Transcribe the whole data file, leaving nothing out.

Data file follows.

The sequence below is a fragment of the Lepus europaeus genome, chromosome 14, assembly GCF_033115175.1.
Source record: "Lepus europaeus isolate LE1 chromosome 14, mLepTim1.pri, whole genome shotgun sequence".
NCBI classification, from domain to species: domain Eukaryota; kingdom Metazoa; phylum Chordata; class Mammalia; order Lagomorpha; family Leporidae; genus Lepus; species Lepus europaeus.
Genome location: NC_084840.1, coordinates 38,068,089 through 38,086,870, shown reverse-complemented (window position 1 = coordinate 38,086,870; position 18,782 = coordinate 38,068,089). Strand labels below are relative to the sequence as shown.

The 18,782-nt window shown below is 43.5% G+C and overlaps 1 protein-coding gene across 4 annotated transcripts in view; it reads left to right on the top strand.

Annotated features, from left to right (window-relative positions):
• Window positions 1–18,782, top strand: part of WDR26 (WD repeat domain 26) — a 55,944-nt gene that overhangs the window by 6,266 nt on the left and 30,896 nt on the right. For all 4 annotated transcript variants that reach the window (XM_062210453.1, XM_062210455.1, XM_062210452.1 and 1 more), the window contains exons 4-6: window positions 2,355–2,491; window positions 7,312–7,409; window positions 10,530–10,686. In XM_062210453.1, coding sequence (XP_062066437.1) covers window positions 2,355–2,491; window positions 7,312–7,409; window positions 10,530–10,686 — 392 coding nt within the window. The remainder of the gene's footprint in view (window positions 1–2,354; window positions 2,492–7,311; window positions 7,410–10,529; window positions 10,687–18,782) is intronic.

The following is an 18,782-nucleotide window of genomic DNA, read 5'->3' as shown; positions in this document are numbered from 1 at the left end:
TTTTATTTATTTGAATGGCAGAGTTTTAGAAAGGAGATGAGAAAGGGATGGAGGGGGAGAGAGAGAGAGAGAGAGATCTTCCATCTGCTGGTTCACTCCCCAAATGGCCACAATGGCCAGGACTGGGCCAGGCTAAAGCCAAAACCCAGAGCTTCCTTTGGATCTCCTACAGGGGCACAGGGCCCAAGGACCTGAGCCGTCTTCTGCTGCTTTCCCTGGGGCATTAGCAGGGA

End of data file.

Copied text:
The sequence below is a fragment of the Lepus europaeus genome, chromosome 14, assembly GCF_033115175.1.
Source record: "Lepus europaeus isolate LE1 chromosome 14, mLepTim1.pri, whole genome shotgun sequence".
NCBI classification, from domain to species: domain Eukaryota; kingdom Metazoa; phylum Chordata; class Mammalia; order Lagomorpha; family Leporidae; genus Lepus; species Lepus europaeus.
Genome location: NC_084840.1, coordinates 38,068,089 through 38,086,870, shown reverse-complemented (window position 1 = coordinate 38,086,870; position 18,782 = coordinate 38,068,089). Strand labels below are relative to the sequence as shown.

The 18,782-nt window shown below is 43.5% G+C and overlaps 1 protein-coding gene across 4 annotated transcripts in view; it reads left to right on the top strand.

Annotated features, from left to right (window-relative positions):
• Window positions 1–18,782, top strand: part of WDR26 (WD repeat domain 26) — a 55,944-nt gene that overhangs the window by 6,266 nt on the left and 30,896 nt on the right. For all 4 annotated transcript variants that reach the window (XM_062210453.1, XM_062210455.1, XM_062210452.1 and 1 more), the window contains exons 4-6: window positions 2,355–2,491; window positions 7,312–7,409; window positions 10,530–10,686. In XM_062210453.1, coding sequence (XP_062066437.1) covers window positions 2,355–2,491; window positions 7,312–7,409; window positions 10,530–10,686 — 392 coding nt within the window. The remainder of the gene's footprint in view (window positions 1–2,354; window positions 2,492–7,311; window positions 7,410–10,529; window positions 10,687–18,782) is intronic.

The following is an 18,782-nucleotide window of genomic DNA, read 5'->3' as shown; positions in this document are numbered from 1 at the left end:
TTTTATTTATTTGAATGGCAGAGTTTTAGAAAGGAGATGAGAAAGGGATGGAGGGGGAGAGAGAGAGAGAGAGAGATCTTCCATCTGCTGGTTCACTCCCCAAATGGCCACAATGGCCAGGACTGGGCCAGGCTAAAGCCAAAACCCAGAGCTTCCTTTGGATCTCCTACAGGGGCACAGGGCCCAAGGACCTGAGCCGTCTTCTGCTGCTTTCCCTGGGGCATTAGCAGGGA